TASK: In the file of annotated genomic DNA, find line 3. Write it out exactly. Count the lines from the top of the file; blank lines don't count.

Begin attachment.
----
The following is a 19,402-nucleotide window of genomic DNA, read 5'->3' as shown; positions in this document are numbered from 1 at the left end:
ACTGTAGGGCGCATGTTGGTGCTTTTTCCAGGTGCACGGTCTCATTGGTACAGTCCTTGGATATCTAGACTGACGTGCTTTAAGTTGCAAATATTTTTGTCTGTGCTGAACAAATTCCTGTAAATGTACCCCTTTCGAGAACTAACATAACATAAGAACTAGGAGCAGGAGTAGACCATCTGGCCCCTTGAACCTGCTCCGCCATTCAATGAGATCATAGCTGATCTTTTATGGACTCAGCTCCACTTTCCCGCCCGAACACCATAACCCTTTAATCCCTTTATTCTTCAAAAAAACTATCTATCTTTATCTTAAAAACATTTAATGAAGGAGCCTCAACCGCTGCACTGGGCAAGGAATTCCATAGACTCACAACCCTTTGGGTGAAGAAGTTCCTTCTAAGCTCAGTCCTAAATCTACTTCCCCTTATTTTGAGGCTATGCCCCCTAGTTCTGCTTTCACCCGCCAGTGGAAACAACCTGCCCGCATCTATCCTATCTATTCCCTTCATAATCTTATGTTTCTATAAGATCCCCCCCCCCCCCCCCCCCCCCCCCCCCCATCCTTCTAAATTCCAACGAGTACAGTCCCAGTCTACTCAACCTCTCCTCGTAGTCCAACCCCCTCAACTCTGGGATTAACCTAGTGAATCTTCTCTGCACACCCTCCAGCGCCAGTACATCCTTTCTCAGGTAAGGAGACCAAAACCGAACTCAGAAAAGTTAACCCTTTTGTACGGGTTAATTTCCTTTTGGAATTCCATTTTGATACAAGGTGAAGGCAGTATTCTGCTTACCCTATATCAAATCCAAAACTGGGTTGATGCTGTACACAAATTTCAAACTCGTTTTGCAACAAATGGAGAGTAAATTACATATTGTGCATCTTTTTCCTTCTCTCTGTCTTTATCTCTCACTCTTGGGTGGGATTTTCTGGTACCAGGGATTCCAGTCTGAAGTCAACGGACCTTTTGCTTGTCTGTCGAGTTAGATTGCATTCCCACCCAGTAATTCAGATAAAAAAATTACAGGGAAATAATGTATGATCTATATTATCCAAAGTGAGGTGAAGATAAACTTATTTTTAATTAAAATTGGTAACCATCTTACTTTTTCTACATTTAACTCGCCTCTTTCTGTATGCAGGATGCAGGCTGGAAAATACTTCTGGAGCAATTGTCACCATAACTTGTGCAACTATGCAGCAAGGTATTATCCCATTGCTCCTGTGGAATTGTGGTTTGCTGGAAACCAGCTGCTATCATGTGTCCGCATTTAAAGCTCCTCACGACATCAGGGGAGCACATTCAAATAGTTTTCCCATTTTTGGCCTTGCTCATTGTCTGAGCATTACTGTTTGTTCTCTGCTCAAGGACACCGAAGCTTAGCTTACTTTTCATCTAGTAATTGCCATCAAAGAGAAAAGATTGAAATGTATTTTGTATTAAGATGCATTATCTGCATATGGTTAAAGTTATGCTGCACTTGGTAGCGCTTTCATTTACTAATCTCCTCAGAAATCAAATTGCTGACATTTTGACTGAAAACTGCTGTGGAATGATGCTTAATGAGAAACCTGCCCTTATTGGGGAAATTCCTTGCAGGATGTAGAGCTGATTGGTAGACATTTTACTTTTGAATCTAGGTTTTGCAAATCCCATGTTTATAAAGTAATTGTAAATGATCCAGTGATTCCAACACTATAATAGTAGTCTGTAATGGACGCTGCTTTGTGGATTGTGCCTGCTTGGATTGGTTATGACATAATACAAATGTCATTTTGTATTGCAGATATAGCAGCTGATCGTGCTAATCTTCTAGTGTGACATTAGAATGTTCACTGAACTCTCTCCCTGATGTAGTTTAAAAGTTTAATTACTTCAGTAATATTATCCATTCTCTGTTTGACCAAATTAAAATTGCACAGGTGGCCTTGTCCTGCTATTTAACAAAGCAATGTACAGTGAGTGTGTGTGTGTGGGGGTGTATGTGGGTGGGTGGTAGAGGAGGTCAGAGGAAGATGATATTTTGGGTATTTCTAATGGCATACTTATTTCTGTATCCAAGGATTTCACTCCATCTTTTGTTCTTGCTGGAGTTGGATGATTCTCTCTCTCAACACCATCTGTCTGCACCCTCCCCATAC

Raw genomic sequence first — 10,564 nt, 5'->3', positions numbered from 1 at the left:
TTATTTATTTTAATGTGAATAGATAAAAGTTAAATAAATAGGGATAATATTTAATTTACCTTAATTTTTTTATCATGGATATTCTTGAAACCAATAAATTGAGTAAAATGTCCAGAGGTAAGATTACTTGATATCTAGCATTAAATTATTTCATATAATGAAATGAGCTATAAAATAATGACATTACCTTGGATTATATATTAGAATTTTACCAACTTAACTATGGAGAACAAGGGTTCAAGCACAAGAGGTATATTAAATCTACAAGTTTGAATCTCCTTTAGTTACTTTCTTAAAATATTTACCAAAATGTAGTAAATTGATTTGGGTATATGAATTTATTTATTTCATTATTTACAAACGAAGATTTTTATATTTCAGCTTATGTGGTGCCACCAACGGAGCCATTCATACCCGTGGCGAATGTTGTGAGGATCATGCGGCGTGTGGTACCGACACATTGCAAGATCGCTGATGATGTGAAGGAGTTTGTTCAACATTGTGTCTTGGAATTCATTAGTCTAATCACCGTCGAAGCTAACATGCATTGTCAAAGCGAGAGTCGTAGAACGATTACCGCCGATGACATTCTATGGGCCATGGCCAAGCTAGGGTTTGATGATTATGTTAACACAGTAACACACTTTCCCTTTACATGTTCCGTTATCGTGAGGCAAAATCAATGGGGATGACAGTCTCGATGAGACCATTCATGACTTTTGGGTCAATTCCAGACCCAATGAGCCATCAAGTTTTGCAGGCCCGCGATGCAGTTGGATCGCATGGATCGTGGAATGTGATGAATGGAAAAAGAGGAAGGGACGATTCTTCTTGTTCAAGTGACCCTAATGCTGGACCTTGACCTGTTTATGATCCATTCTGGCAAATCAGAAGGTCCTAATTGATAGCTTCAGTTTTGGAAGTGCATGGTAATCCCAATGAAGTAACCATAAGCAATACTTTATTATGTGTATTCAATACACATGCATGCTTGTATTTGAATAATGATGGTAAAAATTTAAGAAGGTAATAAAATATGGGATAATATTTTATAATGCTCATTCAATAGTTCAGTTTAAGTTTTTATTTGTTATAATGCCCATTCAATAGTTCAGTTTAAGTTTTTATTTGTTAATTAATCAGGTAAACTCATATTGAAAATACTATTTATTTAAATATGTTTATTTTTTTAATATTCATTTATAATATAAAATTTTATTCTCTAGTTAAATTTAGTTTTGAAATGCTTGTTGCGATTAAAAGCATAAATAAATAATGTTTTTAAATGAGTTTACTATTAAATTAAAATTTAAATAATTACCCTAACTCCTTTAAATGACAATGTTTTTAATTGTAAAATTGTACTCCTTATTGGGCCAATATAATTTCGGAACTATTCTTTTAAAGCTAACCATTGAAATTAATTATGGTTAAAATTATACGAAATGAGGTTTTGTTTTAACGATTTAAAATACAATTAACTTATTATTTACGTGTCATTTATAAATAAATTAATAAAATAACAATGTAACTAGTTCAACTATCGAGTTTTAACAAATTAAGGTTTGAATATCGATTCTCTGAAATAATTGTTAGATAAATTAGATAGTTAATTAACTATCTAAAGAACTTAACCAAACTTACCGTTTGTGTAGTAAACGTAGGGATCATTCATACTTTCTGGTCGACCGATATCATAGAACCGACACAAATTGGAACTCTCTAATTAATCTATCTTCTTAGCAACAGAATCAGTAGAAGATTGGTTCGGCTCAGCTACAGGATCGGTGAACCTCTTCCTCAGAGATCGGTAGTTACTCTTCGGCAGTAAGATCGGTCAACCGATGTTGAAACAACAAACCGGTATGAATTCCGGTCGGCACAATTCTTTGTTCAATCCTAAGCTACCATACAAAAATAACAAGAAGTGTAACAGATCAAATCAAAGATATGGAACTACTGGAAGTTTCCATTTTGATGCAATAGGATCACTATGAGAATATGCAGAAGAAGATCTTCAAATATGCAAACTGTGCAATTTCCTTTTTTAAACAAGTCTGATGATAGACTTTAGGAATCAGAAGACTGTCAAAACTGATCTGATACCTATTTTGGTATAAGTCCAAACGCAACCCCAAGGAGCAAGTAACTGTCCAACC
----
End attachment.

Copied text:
Raw genomic sequence first — 10,564 nt, 5'->3', positions numbered from 1 at the left: